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Olympic Winter

The View from Here! Olympic Peninsula, Washington State.

Each year at this time, I get the urge to get out. Maybe it’s the end of the holidays, maybe just a longing for fresh air and wild places? A desire to see new horizons, or at least natural areas that remain in my memory as outstanding. This urge builds and builds until I must go.

Hoh River Viewpoint. Washington State.

Problem is, this usually hits me around now, mid-winter in the Pacific Northwest. Finding a place to go is not easy. This time, I didn’t need to go on a long trip, just a few days to clear my head and reinvigorate my soul. But drawing a ten-to-fourteen-hour driving radius around Bellingham showed no options except grey skies and rain, or ice and snow and the need to cross the mountain passes. I like the grey, the rain, and the snow, but I do need to find some small ray of promise to get excited with the planning and logistics.

Hoh River Majesty! Washington State.

A few years ago, around this time, I traveled to British Columbia’s Port Renfrew, southern terminus of the Wild West Coast Trail and a perennial favorite place to visit. It dumped! I mean it rained hard every day and night, and I spent all of my time driving muddy, slippery logging roads, huddled in the back of a Subaru, or drying out gear after infrequent hikes. I managed to find an excellent restaurant and spent every dinner there. It might have been the only dry and warm location on that entire coast at that time.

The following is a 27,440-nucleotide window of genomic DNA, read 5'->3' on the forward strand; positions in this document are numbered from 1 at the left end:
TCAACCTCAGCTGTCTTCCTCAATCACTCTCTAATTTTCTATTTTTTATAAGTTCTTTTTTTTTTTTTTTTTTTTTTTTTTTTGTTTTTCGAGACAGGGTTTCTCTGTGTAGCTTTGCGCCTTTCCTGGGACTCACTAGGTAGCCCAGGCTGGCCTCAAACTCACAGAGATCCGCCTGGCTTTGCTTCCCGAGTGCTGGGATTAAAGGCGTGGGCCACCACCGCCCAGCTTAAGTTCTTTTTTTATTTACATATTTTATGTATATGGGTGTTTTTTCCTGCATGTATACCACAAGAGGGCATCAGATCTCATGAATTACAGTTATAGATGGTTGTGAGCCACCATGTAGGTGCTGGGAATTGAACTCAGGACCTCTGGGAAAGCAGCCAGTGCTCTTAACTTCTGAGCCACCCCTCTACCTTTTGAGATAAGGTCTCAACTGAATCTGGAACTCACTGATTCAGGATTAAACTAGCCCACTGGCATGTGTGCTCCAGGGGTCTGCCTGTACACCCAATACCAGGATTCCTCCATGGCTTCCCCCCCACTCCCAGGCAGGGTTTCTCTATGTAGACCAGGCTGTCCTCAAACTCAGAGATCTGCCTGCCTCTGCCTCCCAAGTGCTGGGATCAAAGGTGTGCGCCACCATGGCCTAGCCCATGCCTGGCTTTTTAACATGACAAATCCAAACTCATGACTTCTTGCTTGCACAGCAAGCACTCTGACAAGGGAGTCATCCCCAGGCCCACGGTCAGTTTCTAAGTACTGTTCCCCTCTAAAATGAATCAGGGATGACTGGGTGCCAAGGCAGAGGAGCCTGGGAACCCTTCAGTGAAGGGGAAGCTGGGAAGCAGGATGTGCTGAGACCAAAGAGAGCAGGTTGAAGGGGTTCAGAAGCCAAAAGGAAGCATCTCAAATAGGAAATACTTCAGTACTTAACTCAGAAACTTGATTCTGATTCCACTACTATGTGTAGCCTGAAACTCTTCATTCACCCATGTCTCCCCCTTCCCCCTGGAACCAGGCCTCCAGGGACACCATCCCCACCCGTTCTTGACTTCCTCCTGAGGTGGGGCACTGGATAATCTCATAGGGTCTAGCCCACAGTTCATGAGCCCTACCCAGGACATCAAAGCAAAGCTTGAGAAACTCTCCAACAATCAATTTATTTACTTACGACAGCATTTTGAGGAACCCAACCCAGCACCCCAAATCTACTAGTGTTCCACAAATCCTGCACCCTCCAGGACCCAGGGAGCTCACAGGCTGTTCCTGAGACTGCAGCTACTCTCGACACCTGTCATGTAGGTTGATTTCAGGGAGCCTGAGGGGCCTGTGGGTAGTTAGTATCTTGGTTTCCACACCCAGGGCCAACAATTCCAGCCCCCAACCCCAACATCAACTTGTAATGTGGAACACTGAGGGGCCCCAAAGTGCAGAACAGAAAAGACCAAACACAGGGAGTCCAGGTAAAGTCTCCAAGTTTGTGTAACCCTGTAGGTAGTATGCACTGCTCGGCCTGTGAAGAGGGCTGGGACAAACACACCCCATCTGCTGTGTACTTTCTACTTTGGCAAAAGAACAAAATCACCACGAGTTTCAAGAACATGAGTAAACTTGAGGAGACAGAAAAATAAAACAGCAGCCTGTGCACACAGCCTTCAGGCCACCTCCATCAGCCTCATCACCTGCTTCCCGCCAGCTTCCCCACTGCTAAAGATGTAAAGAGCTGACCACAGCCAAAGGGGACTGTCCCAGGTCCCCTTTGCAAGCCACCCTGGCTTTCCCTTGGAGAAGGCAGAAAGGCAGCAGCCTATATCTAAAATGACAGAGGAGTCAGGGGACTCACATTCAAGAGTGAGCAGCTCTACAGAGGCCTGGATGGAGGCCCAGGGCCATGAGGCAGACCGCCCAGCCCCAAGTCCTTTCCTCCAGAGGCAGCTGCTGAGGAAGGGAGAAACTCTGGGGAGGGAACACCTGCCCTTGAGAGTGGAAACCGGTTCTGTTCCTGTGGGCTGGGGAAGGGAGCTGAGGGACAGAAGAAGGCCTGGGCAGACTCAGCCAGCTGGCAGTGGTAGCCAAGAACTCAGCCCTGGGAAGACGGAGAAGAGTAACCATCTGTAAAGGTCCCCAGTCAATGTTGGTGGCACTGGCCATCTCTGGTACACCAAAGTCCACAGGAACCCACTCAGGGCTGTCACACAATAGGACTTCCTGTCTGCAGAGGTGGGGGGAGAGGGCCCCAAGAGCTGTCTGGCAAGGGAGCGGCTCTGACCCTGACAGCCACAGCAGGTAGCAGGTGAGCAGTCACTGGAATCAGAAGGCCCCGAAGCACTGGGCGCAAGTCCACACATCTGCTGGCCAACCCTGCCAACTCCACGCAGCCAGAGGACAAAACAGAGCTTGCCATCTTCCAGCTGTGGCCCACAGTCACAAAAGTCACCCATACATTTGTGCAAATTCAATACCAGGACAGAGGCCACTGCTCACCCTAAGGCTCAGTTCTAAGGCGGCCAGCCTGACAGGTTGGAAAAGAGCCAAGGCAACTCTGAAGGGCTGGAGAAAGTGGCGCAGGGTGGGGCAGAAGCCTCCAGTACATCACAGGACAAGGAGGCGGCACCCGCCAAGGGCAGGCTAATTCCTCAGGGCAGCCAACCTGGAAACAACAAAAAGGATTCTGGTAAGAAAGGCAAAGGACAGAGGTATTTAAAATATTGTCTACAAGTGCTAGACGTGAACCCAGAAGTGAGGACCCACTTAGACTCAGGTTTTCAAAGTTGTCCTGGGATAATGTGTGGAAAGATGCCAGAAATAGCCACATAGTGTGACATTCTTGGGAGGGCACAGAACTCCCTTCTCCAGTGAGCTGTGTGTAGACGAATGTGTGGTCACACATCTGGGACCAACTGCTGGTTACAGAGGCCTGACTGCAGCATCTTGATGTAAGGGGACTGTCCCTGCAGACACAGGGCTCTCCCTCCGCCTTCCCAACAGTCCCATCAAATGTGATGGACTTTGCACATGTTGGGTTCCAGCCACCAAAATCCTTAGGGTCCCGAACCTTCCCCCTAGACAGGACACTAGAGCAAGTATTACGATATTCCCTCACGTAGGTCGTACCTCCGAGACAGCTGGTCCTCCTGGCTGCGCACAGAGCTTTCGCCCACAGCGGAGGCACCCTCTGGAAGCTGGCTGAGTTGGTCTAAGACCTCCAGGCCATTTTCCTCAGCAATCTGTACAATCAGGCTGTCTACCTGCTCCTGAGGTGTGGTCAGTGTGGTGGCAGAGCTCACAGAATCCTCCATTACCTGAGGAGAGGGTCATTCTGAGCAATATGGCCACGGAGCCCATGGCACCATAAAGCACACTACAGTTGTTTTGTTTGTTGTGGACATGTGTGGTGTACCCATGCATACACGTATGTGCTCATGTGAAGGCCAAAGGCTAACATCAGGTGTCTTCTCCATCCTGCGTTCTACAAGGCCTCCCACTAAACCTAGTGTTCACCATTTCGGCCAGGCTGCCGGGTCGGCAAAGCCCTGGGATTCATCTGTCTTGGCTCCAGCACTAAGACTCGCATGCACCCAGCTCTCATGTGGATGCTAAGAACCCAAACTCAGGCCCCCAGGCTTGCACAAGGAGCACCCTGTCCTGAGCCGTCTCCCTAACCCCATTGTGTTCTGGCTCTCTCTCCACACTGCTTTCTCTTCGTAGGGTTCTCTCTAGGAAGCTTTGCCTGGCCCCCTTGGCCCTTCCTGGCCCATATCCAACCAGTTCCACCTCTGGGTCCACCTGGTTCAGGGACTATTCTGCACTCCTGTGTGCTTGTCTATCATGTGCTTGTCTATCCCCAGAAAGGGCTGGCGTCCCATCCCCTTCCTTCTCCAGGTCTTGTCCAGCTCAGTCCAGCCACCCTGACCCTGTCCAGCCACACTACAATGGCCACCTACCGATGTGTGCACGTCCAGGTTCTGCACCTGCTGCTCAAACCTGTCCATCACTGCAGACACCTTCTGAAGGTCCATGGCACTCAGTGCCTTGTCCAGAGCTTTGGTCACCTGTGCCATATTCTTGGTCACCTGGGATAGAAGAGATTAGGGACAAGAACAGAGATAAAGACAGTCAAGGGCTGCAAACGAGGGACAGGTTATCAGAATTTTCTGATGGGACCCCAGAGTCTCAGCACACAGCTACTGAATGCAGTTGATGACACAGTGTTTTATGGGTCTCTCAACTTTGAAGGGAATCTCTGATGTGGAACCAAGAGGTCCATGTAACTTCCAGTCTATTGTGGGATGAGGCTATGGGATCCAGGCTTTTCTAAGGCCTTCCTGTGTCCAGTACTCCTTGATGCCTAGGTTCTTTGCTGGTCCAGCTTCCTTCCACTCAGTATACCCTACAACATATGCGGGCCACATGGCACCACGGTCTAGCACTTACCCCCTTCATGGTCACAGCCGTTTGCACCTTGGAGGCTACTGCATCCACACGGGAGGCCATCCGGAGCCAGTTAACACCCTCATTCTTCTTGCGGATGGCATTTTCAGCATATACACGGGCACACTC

Surf, Wind & Rock! Washington State.

Last year, same timeframe, my plan to escape was to the Mt. Rainier area. The park was closed due to snow and all the areas near the park were ice choked and nearly impassible, at least for me. I found myself on a backroad forest road at about four thousand feet – sliding on ice. Way too late, I realized I didn’t want to be there and turned around.

“It’s not an adventure until something goes wrong.”

Yvon Chouinard

Male, Hooded Merganzer. Washington State.

This time, I figured that if I couldn’t escape the rain I should go somewhere where rain would be a plus. I found my finger hovering over the map of Washington State’s Olympic Peninsula. What better than rain to achieve maximum flow on the more than two dozen waterfalls just in the park and bring out the true beauty of the rain forest. Also, the grey, storm-laced winter skies above the beaches can be beautiful beyond words.

This was to be a quick, impromptu trip but I did my homework before going. Sadly, not enough. I drove to the Elwha River where I played a small part in removing the Elwha and Glines River dams in 2011. The road was closed due to a washout. Arrrgh! Ok, well, it’s been years since I photographed Sol Duc Falls, and that should really be pumping now. Turns out, too much pump, that road was washed out as well. Then off to Hurricane Ridge to get that mountain perspective. I knew the ridge was only open on the weekend in winter, so I showed up early Saturday morning – closed (to be fair, the road was pure ice and I was sliding even at low elevations. So, closing the road was a prudent decision, but didn’t help with my current trip karma).

Coastal Surf! Washington State.